When the political philosopher Thomas Hobbes described life in a state of nature as “nasty, brutish and short,” he was probably drinking some cheap imitation sparkling wine. He obviously wasn’t referring to Champagne, and certainly not the Champagne Lenoble Cuvée Intense. While this wine is a Brut, and people who prefer a more delicate style might even call it a “brute,” it is definitely not nasty. Nor is it short. In fact, it may be evidence that Champagne is one of life’s civilizing forces that make life worth living. Though I guess you could say that about any bottle of Champagne.
Simply put, the Cuvée Intense lives up to its name. I opened it near the end a dinner party that started with another very respectable Champers before progressing on to various other wines. After those bottles were done, the crowd was still in the mood for bubbles, and as soon as we smelled the Lenoble, the party regained momentum. This blend of the three Champagne grapes – Chardonnay, Pinot Noir and Pinot Meunier – offers rich, toasty aromas followed by deep flavors of red currants and orchard fruits, embraced by toasted hazelnuts. The best description of it really is “intense.” Unfortunately, the wine is not in wide distribution – but it is worth seeking out. And at $50, it’s actually reasonably priced.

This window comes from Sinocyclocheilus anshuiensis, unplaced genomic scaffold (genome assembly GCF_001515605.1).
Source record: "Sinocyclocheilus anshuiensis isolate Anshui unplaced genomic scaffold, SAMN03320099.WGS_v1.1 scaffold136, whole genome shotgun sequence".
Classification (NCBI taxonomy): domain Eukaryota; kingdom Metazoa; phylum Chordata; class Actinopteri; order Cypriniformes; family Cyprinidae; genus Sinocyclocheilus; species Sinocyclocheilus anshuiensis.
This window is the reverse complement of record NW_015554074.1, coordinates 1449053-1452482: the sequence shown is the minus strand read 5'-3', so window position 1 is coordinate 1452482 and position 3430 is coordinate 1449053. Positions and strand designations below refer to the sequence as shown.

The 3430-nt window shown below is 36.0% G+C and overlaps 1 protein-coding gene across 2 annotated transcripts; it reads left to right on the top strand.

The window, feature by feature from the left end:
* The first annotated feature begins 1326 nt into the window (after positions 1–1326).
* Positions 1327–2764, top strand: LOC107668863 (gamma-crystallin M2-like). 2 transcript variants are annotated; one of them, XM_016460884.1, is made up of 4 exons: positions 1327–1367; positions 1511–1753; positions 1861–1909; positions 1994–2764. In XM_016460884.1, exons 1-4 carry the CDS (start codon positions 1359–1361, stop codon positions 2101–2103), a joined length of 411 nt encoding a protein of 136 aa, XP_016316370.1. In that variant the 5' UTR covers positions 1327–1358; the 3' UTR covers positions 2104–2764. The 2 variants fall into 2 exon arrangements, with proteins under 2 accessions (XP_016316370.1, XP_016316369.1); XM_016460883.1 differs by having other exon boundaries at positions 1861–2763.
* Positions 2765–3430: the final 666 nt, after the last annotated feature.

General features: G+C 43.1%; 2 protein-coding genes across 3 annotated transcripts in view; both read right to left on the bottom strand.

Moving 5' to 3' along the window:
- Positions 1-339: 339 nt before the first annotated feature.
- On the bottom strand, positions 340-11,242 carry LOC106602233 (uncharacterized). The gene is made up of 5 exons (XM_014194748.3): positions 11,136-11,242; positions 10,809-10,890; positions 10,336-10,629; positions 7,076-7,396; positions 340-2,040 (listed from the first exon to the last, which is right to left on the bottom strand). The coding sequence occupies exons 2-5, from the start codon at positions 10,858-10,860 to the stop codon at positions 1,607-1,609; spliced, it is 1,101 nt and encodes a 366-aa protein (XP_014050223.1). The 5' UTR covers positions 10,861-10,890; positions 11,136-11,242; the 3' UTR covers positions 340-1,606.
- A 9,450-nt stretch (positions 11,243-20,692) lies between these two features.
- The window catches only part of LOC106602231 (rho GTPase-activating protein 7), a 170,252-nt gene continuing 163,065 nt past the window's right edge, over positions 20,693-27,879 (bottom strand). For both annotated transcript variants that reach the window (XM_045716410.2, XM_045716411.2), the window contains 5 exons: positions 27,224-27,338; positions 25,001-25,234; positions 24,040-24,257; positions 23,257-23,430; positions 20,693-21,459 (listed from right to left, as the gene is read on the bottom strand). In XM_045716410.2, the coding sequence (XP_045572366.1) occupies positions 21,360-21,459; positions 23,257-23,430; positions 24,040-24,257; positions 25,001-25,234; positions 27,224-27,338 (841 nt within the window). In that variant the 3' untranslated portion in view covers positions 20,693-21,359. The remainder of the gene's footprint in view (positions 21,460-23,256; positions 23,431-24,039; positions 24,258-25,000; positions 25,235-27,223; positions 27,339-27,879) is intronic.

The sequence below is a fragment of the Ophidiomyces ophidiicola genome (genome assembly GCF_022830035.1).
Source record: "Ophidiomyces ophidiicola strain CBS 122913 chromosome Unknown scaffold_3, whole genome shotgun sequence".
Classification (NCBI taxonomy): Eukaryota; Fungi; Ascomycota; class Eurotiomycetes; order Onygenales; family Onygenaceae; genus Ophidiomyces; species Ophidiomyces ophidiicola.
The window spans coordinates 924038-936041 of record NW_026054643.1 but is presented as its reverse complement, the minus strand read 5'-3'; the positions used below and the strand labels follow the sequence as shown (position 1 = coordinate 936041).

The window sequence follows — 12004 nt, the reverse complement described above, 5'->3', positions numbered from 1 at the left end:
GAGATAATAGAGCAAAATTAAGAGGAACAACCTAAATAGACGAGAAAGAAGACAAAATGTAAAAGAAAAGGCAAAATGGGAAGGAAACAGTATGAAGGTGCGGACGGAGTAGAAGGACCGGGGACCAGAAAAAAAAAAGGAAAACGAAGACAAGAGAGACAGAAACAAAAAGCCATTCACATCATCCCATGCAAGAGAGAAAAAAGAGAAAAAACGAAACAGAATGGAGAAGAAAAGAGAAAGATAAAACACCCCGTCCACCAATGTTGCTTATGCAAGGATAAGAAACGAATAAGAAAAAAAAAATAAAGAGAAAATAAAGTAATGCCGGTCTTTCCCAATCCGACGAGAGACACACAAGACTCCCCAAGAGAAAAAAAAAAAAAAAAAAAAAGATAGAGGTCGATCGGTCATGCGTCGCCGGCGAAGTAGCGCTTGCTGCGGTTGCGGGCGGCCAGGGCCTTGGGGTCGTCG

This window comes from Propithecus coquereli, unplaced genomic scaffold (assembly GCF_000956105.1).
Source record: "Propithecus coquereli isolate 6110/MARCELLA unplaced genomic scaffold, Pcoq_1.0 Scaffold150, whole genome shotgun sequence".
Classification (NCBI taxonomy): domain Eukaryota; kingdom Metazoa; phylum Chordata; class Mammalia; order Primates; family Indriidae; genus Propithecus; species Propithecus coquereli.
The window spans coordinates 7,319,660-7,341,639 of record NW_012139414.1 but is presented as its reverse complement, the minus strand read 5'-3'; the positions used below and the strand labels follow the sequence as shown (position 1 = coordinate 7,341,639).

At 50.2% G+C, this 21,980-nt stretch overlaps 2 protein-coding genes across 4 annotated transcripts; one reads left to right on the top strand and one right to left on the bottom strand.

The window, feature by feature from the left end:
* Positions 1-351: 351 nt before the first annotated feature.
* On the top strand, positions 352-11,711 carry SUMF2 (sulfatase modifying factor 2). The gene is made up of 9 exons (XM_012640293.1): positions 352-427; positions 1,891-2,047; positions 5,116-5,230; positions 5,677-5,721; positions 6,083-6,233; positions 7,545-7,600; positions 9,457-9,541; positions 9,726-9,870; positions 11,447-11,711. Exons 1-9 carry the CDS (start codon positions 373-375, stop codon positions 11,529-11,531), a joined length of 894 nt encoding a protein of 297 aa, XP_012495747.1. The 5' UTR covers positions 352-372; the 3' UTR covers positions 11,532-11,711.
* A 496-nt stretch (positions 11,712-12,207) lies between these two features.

Here’s my 3-star (“Extraordinary”) review from this coming Wednesday’s Washington Post Food section:
“Intense” is a good name for this wine – it packs power, but adds finesse in a tightly wound, mouth-filling wine that grabs your attention and won’t let go. Would that there were more of it.
Robins Cellars: Available in Virginia at Arrowine in Arlington; Chain Bridge Cellars in McLean; and Vienna Vintner.